For many years I drove regularly from Yorkshire to London for work. Thanks to hand controls, driving a car on this sort of journey when you’re physically disabled is straightforward; it’s everything else – from refuelling to going to the toilet – that’s difficult, stressful and sometimes simply impossible if you’re travelling alone.
Planning is essential, and better data is needed
The most important part of my journey happens before I leave home: the planning. I need to be careful where I choose to refuel; not all service stations have room between the pumps to park and open your door fully without blocking other people. I need this space because I have to get my chair from where it’s stored on the passenger seat, reach over to the back seat for the wheels, assemble it outside the driver’s door and then transfer myself into the chair.
I can avoid having to do this if there’s an employee at the service station who can come and refuel for me. While there are apps that promise to highlight service stations where this facility is available, they are – like apps for other things such as disabled parking or toilet facilities – generally piecemeal and unreliable. I have to be prepared to refuel myself. This is easier said than done, as the powerful recoil on the heavy fuel hoses is enough to pull me along in my chair.
The difficulties don’t end there, because paying for the fuel is often hampered by the high counter in the service station shop. If you don’t just want to fill up – maybe you need water for the screen wash or to check your tyre pressures – then you have to transfer from your chair back into the car, drive across the forecourt and repeat the whole process.
A visit to the toilet is likely to be essential too (most people with my level of disability are incontinent). Even if the accessible toilet isn’t out of order, which they often are, there is not always room for an accompanying carer – something that’s essential for many disabled people. I think that facilities like this can get neglected because they’re not used all the time, and that a lot of this problem could be avoided simply by having a larger toilet that anyone can use and therefore gets more attention when it comes to maintenance.
Fear of breakdowns and punctures causes anxiety
To put it mildly, travelling on your own on the motorway as a disabled person is character building. This is particularly true if you break down or have a puncture, both of which have happened to me. Luckily, when my car broke down I was in a fleet vehicle with excellent roadside assistance and a police patrol car spotted me and parked behind my car to shield me while I waited for help (because, of course, I couldn’t clamber over to the passenger side to exit the car safely and wait behind the crash barrier). Sitting in a broken-down car that’s shaking as lorries thunder past is very frightening and potentially dangerous.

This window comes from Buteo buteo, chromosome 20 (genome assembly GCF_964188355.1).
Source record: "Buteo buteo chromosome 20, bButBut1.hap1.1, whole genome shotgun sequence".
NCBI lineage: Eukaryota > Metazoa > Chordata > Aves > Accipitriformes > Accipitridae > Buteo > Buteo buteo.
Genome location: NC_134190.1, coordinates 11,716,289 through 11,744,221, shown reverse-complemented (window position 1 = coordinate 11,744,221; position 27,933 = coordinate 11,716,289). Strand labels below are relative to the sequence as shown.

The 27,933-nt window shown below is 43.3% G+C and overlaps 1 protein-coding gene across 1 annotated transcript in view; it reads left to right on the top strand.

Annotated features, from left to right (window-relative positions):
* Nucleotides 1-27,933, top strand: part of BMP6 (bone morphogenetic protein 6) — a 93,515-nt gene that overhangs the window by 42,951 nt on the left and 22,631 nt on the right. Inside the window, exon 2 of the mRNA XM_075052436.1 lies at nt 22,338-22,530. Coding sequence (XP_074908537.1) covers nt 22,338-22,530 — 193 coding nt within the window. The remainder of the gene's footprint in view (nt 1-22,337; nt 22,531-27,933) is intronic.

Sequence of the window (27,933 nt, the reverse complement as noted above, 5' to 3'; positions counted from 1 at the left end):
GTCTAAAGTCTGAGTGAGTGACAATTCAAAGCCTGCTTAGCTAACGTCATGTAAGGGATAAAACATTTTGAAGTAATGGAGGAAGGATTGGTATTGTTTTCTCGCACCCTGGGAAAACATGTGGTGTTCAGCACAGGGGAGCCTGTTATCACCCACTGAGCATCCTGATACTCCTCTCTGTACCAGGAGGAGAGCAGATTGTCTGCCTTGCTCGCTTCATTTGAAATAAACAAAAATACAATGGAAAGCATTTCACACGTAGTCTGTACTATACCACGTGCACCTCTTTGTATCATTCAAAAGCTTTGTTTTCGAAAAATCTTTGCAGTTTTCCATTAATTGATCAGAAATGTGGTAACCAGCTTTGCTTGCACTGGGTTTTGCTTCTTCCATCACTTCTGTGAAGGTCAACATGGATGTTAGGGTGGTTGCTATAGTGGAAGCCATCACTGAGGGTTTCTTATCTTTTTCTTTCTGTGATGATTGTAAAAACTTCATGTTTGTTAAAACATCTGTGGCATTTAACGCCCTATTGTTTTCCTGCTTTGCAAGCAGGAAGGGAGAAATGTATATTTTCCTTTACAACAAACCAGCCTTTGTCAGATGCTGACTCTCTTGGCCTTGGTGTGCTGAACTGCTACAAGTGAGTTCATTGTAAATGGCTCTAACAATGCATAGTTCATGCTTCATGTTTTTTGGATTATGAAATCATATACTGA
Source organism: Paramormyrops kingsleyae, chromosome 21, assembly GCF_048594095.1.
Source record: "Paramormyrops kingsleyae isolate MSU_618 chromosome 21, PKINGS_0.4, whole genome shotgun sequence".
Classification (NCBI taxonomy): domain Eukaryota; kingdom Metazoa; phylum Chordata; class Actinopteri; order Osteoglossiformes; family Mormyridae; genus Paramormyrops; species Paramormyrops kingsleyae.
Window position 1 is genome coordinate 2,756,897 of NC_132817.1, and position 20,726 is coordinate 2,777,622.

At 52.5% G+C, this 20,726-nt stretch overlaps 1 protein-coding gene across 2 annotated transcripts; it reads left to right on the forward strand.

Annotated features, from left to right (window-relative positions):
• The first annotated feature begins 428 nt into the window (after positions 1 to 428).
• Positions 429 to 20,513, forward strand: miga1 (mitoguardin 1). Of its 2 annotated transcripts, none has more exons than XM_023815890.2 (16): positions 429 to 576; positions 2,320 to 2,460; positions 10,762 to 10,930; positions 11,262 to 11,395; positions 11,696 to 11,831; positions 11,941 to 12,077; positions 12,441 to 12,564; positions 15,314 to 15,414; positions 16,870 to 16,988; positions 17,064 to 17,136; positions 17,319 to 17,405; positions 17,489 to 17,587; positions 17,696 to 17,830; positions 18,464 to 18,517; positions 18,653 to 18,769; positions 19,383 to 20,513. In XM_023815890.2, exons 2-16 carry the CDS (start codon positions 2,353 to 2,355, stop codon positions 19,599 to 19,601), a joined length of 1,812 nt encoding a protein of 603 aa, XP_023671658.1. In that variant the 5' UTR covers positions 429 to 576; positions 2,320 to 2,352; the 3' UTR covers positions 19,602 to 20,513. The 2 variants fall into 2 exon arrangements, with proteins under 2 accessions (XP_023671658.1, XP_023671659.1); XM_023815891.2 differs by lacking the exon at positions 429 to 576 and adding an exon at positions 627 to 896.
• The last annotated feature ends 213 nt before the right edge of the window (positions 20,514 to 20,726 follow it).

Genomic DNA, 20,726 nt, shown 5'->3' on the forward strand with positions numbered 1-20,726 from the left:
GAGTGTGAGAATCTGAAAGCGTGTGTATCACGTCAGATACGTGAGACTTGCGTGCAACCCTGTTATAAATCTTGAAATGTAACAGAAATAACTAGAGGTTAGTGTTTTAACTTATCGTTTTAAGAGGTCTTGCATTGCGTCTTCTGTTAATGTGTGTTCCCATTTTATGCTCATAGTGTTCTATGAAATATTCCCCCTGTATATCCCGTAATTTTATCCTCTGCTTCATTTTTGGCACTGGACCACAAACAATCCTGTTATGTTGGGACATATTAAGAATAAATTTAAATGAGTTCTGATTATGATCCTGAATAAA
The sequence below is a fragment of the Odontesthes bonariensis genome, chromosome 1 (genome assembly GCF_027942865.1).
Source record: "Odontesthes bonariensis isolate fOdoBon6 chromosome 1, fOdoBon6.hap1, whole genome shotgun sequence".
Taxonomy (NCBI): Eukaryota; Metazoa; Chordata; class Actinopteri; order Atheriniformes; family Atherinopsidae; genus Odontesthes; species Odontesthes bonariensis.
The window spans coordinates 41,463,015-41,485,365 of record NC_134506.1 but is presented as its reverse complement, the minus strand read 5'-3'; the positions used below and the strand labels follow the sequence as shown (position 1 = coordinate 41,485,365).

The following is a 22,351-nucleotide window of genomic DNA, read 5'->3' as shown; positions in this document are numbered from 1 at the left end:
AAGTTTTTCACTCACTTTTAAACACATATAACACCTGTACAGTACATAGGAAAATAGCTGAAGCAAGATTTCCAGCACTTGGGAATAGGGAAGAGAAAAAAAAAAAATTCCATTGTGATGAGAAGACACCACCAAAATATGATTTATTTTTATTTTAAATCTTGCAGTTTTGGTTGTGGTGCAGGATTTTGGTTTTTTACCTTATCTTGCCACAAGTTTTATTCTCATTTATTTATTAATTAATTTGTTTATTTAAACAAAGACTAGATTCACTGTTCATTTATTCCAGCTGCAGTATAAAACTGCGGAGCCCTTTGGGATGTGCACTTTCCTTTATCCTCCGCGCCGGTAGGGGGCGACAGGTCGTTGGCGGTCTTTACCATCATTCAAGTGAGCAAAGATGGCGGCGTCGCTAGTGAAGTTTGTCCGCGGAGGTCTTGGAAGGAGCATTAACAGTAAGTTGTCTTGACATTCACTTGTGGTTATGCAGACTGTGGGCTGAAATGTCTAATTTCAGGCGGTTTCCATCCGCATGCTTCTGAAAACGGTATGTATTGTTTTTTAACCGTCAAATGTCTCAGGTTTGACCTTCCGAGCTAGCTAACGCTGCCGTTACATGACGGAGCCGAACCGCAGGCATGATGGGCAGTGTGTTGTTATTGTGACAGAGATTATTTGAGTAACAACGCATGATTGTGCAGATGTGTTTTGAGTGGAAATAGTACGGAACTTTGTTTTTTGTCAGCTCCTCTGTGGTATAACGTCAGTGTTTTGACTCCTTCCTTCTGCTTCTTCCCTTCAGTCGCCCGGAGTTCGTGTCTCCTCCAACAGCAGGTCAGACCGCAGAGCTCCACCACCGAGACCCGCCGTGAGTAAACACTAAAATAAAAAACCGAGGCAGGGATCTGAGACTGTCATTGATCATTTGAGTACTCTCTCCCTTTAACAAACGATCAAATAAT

If you have a puncture, and you’re a wheelchair user like me, you can’t undo the wheel nuts to change a tyre. Even if you could manage that, you couldn’t then lift the spare wheel into place. Have you ever tried holding a spare wheel at arm’s length while sitting down? I simply have to hope that I don’t have an incident during a journey – an anxiety-inducing state that I know affects many disabled people’s mental health.
There is some hope for the future
Long-term disabled people like me tend to become conditioned to the sheer difficulty inherent in doing things other people take for granted. We live in an able-bodied world, but our lives could be so much easier with a bit more consideration. Fortunately, there are some developments on the horizon that I hope will improve things.
Many disabled people are hopeful that the widespread adoption of electric vehicles will help, because they will then be able to stop and park at a single point in a service station to charge, go to the toilet and get a bite to eat. Businesses are waking up to the ‘purple pound’ – the fact that disabled people have a combined £260 billion buying power. Hopefully future mobility solutions such as autonomous vehicles will realise the value in tailoring services for this market.
Until then, while cities such as London have become easier for me to get around thanks to improvements in the tube network, accessible buses and the excellent black cabs, my journey to them will remain a challenge.